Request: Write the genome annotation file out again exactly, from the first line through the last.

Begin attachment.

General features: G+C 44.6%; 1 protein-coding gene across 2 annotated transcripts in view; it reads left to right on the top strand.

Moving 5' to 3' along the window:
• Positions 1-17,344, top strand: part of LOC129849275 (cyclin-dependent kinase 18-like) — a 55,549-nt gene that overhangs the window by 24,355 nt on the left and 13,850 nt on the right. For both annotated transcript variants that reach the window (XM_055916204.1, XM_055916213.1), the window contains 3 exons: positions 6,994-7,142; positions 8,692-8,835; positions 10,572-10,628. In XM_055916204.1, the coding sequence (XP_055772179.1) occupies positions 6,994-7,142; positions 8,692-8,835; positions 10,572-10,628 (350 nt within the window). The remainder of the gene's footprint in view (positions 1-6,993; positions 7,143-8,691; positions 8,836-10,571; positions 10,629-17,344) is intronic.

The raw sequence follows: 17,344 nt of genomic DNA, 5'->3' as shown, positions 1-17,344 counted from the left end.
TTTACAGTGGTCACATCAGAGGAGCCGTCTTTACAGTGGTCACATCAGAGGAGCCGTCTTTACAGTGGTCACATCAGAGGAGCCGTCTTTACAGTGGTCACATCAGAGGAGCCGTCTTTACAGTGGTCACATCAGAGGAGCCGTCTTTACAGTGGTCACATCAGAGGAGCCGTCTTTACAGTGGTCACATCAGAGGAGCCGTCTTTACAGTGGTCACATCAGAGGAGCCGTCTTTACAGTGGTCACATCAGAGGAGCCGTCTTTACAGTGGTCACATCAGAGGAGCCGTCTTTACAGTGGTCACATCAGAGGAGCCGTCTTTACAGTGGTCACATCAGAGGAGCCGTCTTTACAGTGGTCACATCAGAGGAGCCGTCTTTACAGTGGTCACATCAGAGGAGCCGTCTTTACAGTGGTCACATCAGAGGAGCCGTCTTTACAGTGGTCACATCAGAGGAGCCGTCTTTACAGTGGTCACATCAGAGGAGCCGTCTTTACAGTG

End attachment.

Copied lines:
General features: G+C 44.6%; 1 protein-coding gene across 2 annotated transcripts in view; it reads left to right on the top strand.

Moving 5' to 3' along the window:
• Positions 1-17,344, top strand: part of LOC129849275 (cyclin-dependent kinase 18-like) — a 55,549-nt gene that overhangs the window by 24,355 nt on the left and 13,850 nt on the right. For both annotated transcript variants that reach the window (XM_055916204.1, XM_055916213.1), the window contains 3 exons: positions 6,994-7,142; positions 8,692-8,835; positions 10,572-10,628. In XM_055916204.1, the coding sequence (XP_055772179.1) occupies positions 6,994-7,142; positions 8,692-8,835; positions 10,572-10,628 (350 nt within the window). The remainder of the gene's footprint in view (positions 1-6,993; positions 7,143-8,691; positions 8,836-10,571; positions 10,629-17,344) is intronic.

The raw sequence follows: 17,344 nt of genomic DNA, 5'->3' as shown, positions 1-17,344 counted from the left end.
TTTACAGTGGTCACATCAGAGGAGCCGTCTTTACAGTGGTCACATCAGAGGAGCCGTCTTTACAGTGGTCACATCAGAGGAGCCGTCTTTACAGTGGTCACATCAGAGGAGCCGTCTTTACAGTGGTCACATCAGAGGAGCCGTCTTTACAGTGGTCACATCAGAGGAGCCGTCTTTACAGTGGTCACATCAGAGGAGCCGTCTTTACAGTGGTCACATCAGAGGAGCCGTCTTTACAGTGGTCACATCAGAGGAGCCGTCTTTACAGTGGTCACATCAGAGGAGCCGTCTTTACAGTGGTCACATCAGAGGAGCCGTCTTTACAGTGGTCACATCAGAGGAGCCGTCTTTACAGTGGTCACATCAGAGGAGCCGTCTTTACAGTGGTCACATCAGAGGAGCCGTCTTTACAGTGGTCACATCAGAGGAGCCGTCTTTACAGTGGTCACATCAGAGGAGCCGTCTTTACAGTGGTCACATCAGAGGAGCCGTCTTTACAGTG